Does housing protect us from inflation? This is the question posed by fears that it is about to rise significantly; a team of economists led by the University of Buckingham’s Tim Congdon recently warned that it could exceed 5 per cent in the next few years.
The answer is: probably not.
Which might surprise you. Bricks and mortar are physical assets which should hold up well when the value of money falls. What’s more, some of the things that cause consumer price inflation should push up house prices, such as easy credit, consumers’ optimism about their future incomes, or a tight labour market and rising wages. And, indeed, a belief in property as a hedge against inflation can be self-fulfilling; if enough people share the belief, fears of inflation will indeed raise demand for houses and hence their prices.
And, indeed, house prices have protected us from consumer price inflation over the long run simply because they’ve risen faster than consumer prices – three times as much so in the last 40 years.
Life, however, is not lived in the long run but from day to day. Over shorter periods, the link between consumer prices and house prices is weaker than you’d expect – and sometimes negative.
My chart shows this. It plots three-yearly changes in house prices against three-yearly changes in consumer prices. It’s true that the house price boom of the early seventies coincided with rising consumer price inflation. Other than that, though, there’s little evidence that house prices rise strongly when inflation is higher. Our highest inflation rates – from 1973 to 1976 – saw house prices fall in real terms. The house price boom of the late 80s began as inflation fell but burst as it rose in 1990. And the great housing boom of the early 00s came during a time when inflation was at a 40-year low.
In fact, since the Bank of England was given operational independence in 1997 there has been a strong negative correlation between house prices and consumer prices – of minus 0.63 for three-year changes in them and minus 0.49 for annual changes. In recent years it has been low consumer price inflation, not high, that has been best for house prices.
There’s a simple explanation for this: interest rates. Higher interest rates, and expectations thereof, are terrible for house prices. As nominal interest rates rise, house prices fall and vice versa: since 1984 there has been a correlation of minus 0.84 between the five-year gilt yield and the ratio of house prices to earnings. This is partly simply because higher mortgage rates raise the cost of buying a home. But it’s also because higher rates increase the discount rate applied to the future benefits of home ownership – be they rents received if you are a landlord or rents saved if you are an owner-occupier.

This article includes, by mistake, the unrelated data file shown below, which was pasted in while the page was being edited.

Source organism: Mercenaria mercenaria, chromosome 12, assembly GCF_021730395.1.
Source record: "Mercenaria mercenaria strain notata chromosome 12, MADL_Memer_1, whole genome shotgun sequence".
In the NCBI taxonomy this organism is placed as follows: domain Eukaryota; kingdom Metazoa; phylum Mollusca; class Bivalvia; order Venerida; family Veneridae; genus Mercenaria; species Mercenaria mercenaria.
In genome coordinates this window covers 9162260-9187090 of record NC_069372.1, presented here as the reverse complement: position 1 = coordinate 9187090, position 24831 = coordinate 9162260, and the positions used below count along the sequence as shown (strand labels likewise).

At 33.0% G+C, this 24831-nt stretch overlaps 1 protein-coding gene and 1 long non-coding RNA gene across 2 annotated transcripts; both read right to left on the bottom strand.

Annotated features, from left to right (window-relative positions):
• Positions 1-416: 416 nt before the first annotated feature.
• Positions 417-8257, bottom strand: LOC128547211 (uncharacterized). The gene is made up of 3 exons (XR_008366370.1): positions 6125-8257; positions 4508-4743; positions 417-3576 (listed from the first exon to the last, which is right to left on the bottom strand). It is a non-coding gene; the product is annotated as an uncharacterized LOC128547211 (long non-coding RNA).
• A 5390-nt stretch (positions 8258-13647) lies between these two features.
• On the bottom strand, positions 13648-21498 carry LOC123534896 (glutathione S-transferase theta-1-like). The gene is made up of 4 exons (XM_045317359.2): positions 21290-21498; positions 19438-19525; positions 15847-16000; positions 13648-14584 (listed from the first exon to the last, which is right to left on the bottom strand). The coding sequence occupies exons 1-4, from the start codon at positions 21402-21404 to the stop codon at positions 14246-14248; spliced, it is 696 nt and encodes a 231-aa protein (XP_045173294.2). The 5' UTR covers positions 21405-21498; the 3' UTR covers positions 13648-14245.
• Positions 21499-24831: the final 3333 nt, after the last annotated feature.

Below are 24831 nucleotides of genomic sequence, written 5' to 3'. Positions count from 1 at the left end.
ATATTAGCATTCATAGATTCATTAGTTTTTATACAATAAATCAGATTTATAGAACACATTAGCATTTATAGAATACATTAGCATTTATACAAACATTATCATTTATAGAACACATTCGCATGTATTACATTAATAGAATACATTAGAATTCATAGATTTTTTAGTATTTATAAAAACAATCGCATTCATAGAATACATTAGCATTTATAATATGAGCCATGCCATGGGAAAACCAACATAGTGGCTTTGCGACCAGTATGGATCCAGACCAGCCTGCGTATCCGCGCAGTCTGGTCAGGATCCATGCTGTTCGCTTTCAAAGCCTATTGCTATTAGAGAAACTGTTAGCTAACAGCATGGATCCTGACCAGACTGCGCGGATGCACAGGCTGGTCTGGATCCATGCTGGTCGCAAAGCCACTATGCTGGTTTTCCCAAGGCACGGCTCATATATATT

If higher inflation causes interest rates to rise – or even just the fear that they will – house prices will tend to fall.
Hence the pattern in my chart. In 1987 falling rates in response to lower inflation helped trigger a house price boom that was killed off by rising inflation and rising rates in 1989-90. And in the early 00s lower rates caused by lower inflation fuelled another boom.
Hence also why inflation was good for house prices in the early 70s. The government actually cut rates in 1970-71 as inflation rose – and so house prices took off.
All of which tells us that the response of house prices to consumer price inflation depends upon monetary policy. If it accommodates higher inflation then house prices will hold up. But if it doesn’t, they won’t.
In the near term, this is encouraging for property investors. The Bank of England has promised not to raise rates until there is “clear evidence” that it can achieve its 2 per cent inflation target “sustainably”. Which suggests that it will not raise rates immediately if inflation rises in the next few months: this is very likely because last year’s petrol price falls will drop out of the annual data.
In the longer term, though, it is less comforting. Unless the government changes the inflation target, the Bank would raise rates in response to inflation staying above 2 per cent – let alone rising to the 5 per cent feared by Professor Congdon. This would very likely hurt house prices.
We should not, therefore, look to property as protection against higher inflation. Which is why investors should fear inflation. The problem isn’t so much that it is likely to rise very far, but that we have so few reliable protections against the danger that it might do so.